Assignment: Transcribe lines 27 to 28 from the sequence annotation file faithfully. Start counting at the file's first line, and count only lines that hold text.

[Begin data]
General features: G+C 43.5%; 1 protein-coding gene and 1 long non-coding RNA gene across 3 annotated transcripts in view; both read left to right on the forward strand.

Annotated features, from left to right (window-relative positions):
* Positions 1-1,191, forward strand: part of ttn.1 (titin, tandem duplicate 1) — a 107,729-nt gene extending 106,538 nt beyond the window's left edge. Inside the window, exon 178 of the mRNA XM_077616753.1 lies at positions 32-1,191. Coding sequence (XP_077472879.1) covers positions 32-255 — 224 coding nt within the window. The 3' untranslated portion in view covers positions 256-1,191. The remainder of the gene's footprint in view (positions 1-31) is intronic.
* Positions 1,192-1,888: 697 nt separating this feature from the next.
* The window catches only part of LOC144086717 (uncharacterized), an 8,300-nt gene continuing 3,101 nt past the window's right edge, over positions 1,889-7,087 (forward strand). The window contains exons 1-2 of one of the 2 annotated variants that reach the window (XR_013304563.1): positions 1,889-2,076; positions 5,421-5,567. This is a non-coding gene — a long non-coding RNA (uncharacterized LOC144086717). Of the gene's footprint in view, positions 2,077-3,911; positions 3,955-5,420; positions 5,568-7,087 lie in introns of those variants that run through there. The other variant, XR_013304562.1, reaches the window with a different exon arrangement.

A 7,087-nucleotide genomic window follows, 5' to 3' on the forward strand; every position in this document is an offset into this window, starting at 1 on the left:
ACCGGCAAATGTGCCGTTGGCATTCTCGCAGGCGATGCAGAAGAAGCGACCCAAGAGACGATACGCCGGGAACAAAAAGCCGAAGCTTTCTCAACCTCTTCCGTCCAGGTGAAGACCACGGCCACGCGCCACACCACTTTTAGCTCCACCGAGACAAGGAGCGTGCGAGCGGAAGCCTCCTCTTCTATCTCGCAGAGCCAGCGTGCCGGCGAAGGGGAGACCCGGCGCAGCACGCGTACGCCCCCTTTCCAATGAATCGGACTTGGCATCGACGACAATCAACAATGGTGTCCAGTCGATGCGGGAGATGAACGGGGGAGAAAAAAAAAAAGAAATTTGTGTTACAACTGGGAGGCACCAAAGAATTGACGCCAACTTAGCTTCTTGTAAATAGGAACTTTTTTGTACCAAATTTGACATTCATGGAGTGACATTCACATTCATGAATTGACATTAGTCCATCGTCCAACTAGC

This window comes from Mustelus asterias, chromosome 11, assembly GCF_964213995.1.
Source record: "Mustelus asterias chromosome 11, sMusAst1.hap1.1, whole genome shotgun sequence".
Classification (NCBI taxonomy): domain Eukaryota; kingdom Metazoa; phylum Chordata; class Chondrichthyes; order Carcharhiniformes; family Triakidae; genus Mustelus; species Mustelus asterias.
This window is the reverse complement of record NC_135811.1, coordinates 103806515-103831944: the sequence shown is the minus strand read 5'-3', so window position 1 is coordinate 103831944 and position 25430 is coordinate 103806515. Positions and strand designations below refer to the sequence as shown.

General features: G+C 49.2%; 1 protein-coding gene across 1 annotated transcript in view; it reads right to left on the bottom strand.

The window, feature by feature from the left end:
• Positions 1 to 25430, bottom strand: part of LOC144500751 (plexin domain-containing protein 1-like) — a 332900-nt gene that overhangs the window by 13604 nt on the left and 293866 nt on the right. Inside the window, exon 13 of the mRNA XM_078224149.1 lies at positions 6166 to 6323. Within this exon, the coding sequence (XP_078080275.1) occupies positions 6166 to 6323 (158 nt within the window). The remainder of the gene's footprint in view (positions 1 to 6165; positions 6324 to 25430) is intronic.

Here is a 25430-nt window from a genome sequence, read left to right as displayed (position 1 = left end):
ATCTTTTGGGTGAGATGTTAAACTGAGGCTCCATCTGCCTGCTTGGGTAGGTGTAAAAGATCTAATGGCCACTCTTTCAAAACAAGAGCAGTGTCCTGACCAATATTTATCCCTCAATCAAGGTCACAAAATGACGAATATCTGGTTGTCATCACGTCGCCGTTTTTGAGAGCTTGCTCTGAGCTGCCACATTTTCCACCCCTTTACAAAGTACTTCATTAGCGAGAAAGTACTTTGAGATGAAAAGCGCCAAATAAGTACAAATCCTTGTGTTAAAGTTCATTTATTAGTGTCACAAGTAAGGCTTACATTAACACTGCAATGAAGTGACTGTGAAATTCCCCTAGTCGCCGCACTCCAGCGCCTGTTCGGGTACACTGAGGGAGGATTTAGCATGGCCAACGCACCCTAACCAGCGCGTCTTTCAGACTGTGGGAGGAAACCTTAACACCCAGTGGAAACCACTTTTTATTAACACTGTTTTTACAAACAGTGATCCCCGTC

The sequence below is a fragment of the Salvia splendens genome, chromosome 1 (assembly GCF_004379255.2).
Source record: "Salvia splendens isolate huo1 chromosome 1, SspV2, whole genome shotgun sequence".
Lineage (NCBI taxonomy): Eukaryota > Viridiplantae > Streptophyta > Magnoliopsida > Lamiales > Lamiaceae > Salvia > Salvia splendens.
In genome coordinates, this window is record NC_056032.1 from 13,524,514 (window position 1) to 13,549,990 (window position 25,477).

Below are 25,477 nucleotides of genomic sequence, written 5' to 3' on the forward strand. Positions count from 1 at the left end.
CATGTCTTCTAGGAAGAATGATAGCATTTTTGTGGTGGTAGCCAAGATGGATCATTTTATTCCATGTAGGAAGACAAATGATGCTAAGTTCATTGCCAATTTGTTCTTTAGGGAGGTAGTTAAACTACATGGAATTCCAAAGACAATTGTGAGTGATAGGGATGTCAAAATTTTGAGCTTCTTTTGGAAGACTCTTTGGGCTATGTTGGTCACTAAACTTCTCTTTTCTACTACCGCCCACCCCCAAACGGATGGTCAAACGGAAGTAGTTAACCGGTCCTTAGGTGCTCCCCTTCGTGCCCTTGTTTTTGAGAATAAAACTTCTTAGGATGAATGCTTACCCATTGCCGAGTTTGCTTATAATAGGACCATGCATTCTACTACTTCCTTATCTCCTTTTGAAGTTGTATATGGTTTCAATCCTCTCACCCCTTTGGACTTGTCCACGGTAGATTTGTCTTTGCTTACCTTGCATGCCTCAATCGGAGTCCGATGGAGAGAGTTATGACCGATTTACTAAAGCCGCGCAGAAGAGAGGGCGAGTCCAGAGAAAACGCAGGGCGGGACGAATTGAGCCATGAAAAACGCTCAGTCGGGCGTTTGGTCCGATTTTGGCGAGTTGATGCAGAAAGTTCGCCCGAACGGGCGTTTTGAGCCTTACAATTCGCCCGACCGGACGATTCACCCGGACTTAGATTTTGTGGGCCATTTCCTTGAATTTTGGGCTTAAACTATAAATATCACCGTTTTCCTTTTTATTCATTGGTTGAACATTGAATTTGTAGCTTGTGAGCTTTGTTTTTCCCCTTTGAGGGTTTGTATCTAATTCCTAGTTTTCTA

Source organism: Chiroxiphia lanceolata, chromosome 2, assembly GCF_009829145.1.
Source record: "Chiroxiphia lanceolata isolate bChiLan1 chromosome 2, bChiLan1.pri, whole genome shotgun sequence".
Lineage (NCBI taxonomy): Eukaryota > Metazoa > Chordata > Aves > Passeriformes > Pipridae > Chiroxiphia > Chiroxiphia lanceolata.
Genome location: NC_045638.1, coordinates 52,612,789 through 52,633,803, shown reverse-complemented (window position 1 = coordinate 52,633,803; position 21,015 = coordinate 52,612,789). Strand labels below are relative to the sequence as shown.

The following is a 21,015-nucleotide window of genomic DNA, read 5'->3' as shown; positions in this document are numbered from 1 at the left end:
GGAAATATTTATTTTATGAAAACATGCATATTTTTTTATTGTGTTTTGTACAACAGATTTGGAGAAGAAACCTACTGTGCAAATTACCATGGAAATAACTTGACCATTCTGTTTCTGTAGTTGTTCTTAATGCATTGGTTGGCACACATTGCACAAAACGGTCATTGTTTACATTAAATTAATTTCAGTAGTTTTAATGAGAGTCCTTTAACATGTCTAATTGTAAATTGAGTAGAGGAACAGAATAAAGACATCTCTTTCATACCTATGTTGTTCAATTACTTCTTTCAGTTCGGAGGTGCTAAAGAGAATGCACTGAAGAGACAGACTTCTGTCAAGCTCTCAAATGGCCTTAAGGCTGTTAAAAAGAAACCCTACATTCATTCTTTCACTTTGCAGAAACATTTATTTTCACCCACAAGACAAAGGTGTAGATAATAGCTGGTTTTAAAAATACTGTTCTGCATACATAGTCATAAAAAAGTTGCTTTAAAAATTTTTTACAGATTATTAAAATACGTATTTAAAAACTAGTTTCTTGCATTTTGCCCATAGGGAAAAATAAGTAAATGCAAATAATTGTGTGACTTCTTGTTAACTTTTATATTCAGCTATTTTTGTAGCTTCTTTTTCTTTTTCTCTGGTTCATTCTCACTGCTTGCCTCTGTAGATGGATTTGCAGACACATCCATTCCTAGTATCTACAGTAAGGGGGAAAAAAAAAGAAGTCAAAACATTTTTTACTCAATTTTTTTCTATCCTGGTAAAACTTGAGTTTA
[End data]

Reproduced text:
The following is a 21,015-nucleotide window of genomic DNA, read 5'->3' as shown; positions in this document are numbered from 1 at the left end:
GGAAATATTTATTTTATGAAAACATGCATATTTTTTTATTGTGTTTTGTACAACAGATTTGGAGAAGAAACCTACTGTGCAAATTACCATGGAAATAACTTGACCATTCTGTTTCTGTAGTTGTTCTTAATGCATTGGTTGGCACACATTGCACAAAACGGTCATTGTTTACATTAAATTAATTTCAGTAGTTTTAATGAGAGTCCTTTAACATGTCTAATTGTAAATTGAGTAGAGGAACAGAATAAAGACATCTCTTTCATACCTATGTTGTTCAATTACTTCTTTCAGTTCGGAGGTGCTAAAGAGAATGCACTGAAGAGACAGACTTCTGTCAAGCTCTCAAATGGCCTTAAGGCTGTTAAAAAGAAACCCTACATTCATTCTTTCACTTTGCAGAAACATTTATTTTCACCCACAAGACAAAGGTGTAGATAATAGCTGGTTTTAAAAATACTGTTCTGCATACATAGTCATAAAAAAGTTGCTTTAAAAATTTTTTACAGATTATTAAAATACGTATTTAAAAACTAGTTTCTTGCATTTTGCCCATAGGGAAAAATAAGTAAATGCAAATAATTGTGTGACTTCTTGTTAACTTTTATATTCAGCTATTTTTGTAGCTTCTTTTTCTTTTTCTCTGGTTCATTCTCACTGCTTGCCTCTGTAGATGGATTTGCAGACACATCCATTCCTAGTATCTACAGTAAGGGGGAAAAAAAAAGAAGTCAAAACATTTTTTACTCAATTTTTTTCTATCCTGGTAAAACTTGAGTTTA